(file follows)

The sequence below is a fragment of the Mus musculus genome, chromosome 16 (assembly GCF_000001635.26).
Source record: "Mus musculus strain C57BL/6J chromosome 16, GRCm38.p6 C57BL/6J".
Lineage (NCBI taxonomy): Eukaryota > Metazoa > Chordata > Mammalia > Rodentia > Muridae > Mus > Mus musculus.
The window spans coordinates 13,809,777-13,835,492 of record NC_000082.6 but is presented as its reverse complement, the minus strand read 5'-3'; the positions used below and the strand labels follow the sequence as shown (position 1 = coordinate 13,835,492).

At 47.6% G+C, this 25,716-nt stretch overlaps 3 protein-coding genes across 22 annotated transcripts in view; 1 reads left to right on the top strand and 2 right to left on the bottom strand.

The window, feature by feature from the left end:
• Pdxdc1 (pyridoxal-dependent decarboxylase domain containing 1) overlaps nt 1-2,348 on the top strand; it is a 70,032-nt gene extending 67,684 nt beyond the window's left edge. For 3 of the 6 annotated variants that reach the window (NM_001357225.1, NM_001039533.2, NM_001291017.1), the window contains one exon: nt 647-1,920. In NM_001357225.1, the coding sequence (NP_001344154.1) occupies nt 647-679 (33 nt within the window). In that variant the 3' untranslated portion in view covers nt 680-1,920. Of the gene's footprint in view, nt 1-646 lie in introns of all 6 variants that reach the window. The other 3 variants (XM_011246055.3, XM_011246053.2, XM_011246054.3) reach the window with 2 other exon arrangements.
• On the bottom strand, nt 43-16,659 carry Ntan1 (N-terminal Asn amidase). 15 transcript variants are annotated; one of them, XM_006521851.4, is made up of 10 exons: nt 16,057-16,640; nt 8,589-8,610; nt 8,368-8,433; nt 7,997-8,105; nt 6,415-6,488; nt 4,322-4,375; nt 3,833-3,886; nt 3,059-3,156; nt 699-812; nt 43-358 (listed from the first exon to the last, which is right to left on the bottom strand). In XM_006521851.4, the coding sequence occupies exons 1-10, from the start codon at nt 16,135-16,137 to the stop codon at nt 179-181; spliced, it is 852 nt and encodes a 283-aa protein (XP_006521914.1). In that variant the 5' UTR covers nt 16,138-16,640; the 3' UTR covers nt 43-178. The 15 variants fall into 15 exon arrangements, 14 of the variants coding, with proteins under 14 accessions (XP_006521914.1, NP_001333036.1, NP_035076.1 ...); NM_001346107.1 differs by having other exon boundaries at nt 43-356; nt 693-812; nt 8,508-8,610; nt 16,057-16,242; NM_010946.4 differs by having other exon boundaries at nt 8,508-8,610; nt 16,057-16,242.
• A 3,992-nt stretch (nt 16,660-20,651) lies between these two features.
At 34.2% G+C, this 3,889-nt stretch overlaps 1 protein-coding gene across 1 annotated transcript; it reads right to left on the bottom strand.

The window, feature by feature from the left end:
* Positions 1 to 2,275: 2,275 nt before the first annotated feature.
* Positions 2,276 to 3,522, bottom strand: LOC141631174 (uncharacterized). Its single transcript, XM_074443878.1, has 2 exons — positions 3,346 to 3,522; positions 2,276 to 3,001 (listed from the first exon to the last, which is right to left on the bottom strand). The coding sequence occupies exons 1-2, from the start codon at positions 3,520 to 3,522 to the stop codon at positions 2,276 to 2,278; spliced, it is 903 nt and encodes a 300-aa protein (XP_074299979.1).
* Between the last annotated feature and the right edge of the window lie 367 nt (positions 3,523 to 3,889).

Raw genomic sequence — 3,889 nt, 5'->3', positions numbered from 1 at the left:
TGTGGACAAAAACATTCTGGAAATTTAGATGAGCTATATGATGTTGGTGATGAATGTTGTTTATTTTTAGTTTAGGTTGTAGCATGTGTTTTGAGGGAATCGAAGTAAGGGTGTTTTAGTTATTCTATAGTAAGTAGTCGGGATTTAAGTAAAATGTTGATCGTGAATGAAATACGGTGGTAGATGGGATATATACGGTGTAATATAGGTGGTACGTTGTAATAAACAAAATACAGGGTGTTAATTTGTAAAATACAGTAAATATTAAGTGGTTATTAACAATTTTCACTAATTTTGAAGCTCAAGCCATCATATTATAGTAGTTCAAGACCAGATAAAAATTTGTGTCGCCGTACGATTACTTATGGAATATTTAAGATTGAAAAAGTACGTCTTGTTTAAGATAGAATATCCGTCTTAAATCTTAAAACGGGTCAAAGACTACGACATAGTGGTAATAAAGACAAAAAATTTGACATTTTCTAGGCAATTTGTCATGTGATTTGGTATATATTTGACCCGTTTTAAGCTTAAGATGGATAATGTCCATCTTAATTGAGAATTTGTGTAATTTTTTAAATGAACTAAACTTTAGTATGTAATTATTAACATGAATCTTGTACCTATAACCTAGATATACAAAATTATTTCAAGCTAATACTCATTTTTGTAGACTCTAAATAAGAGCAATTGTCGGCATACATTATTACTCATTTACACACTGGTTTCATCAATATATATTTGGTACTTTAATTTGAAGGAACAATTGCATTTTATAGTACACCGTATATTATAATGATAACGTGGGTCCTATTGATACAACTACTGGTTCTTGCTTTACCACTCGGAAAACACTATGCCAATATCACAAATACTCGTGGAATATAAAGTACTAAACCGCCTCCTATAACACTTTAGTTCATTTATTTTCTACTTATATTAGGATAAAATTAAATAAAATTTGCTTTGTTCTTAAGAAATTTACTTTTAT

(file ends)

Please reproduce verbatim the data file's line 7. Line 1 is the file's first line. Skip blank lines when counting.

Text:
• Pdxdc1 (pyridoxal-dependent decarboxylase domain containing 1) overlaps nt 1-2,348 on the top strand; it is a 70,032-nt gene extending 67,684 nt beyond the window's left edge. For 3 of the 6 annotated variants that reach the window (NM_001357225.1, NM_001039533.2, NM_001291017.1), the window contains one exon: nt 647-1,920. In NM_001357225.1, the coding sequence (NP_001344154.1) occupies nt 647-679 (33 nt within the window). In that variant the 3' untranslated portion in view covers nt 680-1,920. Of the gene's footprint in view, nt 1-646 lie in introns of all 6 variants that reach the window. The other 3 variants (XM_011246055.3, XM_011246053.2, XM_011246054.3) reach the window with 2 other exon arrangements.